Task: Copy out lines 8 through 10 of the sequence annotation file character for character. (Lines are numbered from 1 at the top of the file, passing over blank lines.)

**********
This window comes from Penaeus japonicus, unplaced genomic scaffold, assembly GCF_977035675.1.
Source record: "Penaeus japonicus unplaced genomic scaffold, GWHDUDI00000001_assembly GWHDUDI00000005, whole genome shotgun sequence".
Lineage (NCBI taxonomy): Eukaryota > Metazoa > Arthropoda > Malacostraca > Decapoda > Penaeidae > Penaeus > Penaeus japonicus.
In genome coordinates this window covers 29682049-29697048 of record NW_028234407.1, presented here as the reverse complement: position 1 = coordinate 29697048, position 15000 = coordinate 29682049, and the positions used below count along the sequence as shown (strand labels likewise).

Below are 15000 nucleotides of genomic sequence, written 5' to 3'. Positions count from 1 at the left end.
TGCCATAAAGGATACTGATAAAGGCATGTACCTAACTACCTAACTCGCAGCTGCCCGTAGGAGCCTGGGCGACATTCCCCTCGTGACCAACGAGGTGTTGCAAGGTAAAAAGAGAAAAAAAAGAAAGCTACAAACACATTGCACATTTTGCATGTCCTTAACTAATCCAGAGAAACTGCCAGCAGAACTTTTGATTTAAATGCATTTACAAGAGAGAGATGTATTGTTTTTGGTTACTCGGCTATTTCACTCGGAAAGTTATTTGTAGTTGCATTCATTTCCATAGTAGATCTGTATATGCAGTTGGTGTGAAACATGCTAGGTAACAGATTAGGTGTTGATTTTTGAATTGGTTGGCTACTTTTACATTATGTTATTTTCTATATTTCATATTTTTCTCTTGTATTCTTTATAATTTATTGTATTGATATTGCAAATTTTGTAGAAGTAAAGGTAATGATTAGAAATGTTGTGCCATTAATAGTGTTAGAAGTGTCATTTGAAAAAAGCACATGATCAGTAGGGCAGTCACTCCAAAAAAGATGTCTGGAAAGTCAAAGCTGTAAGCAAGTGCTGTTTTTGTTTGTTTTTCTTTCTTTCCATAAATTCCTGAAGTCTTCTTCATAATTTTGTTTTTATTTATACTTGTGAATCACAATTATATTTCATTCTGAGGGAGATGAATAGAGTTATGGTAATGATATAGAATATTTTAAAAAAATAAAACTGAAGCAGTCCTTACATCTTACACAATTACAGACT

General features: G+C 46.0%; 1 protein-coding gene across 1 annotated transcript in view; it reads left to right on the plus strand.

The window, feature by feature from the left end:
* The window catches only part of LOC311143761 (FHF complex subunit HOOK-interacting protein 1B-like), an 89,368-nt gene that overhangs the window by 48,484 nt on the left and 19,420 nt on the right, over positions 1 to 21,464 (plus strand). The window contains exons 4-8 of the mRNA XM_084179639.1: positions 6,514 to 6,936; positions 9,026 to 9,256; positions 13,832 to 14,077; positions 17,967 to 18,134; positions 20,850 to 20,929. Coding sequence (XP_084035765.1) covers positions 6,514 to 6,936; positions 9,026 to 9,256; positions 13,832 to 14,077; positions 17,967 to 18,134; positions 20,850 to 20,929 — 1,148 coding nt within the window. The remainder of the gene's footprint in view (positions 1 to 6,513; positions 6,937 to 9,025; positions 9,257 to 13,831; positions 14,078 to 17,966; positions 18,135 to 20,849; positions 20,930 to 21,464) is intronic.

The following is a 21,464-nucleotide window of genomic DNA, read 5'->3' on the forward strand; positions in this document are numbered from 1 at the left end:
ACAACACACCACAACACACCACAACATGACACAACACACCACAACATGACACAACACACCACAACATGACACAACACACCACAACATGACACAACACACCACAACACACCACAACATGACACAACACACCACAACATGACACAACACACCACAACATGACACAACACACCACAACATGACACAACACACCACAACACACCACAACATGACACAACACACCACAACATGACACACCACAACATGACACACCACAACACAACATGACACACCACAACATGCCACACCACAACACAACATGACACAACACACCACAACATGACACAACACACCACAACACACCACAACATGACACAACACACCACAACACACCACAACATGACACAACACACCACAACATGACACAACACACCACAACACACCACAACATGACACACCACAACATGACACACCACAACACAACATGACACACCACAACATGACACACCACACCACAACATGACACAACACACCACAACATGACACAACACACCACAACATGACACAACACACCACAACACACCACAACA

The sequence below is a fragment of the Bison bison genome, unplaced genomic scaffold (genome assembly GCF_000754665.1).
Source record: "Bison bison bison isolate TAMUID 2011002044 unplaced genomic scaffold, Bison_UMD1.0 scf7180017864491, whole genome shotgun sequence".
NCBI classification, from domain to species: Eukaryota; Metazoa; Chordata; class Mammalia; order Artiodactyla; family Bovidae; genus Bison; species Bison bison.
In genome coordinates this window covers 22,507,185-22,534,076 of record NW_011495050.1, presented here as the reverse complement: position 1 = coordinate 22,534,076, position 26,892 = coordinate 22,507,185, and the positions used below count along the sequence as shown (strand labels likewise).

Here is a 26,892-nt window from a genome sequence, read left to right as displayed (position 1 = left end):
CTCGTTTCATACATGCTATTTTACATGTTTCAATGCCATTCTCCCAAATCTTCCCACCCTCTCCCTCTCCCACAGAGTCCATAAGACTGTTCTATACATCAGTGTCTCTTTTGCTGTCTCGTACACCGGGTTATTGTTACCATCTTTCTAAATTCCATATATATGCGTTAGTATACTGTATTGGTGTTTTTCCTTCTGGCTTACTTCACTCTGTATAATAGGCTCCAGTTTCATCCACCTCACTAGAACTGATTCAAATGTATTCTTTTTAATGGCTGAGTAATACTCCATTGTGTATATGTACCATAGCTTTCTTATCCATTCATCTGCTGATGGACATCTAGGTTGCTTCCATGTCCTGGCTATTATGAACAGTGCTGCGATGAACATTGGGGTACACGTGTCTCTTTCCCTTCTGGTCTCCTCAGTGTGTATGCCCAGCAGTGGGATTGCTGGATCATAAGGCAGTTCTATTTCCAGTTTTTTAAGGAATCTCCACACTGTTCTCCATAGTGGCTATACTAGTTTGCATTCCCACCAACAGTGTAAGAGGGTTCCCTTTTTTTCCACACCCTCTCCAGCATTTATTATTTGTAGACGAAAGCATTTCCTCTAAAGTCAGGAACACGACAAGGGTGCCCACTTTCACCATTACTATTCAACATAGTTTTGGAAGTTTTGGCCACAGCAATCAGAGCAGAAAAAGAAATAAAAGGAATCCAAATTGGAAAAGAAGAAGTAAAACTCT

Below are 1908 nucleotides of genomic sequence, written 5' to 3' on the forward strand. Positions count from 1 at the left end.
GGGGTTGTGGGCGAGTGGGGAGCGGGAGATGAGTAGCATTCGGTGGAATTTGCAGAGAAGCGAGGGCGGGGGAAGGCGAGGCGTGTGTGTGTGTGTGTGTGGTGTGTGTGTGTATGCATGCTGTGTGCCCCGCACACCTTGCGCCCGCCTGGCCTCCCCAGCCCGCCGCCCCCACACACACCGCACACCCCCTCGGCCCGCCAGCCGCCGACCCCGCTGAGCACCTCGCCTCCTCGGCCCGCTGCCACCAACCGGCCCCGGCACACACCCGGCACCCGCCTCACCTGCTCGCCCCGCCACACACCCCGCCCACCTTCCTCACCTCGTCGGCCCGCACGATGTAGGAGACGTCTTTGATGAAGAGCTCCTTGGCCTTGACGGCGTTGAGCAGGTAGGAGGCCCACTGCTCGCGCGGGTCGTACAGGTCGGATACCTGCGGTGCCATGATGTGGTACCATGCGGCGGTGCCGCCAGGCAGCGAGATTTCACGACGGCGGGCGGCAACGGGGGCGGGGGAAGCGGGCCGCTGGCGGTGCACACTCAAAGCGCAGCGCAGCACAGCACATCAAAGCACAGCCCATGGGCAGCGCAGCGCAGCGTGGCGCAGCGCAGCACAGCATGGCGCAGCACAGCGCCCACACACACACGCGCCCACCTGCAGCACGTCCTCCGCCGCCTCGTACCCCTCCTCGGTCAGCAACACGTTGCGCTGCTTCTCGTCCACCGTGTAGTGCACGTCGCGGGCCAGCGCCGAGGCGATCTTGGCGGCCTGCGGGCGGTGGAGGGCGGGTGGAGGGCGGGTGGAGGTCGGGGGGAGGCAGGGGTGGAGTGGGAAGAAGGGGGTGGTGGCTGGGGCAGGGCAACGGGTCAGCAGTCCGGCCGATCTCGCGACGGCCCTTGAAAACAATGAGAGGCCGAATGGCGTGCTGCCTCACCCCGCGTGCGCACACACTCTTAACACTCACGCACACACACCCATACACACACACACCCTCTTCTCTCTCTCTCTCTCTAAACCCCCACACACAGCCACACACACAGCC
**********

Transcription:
The window, feature by feature from the left end:
* The window catches only part of LOC311143761 (FHF complex subunit HOOK-interacting protein 1B-like), an 89,368-nt gene that overhangs the window by 48,484 nt on the left and 19,420 nt on the right, over positions 1 to 21,464 (plus strand). The window contains exons 4-8 of the mRNA XM_084179639.1: positions 6,514 to 6,936; positions 9,026 to 9,256; positions 13,832 to 14,077; positions 17,967 to 18,134; positions 20,850 to 20,929. Coding sequence (XP_084035765.1) covers positions 6,514 to 6,936; positions 9,026 to 9,256; positions 13,832 to 14,077; positions 17,967 to 18,134; positions 20,850 to 20,929 — 1,148 coding nt within the window. The remainder of the gene's footprint in view (positions 1 to 6,513; positions 6,937 to 9,025; positions 9,257 to 13,831; positions 14,078 to 17,966; positions 18,135 to 20,849; positions 20,930 to 21,464) is intronic.

The following is a 21,464-nucleotide window of genomic DNA, read 5'->3' on the forward strand; positions in this document are numbered from 1 at the left end: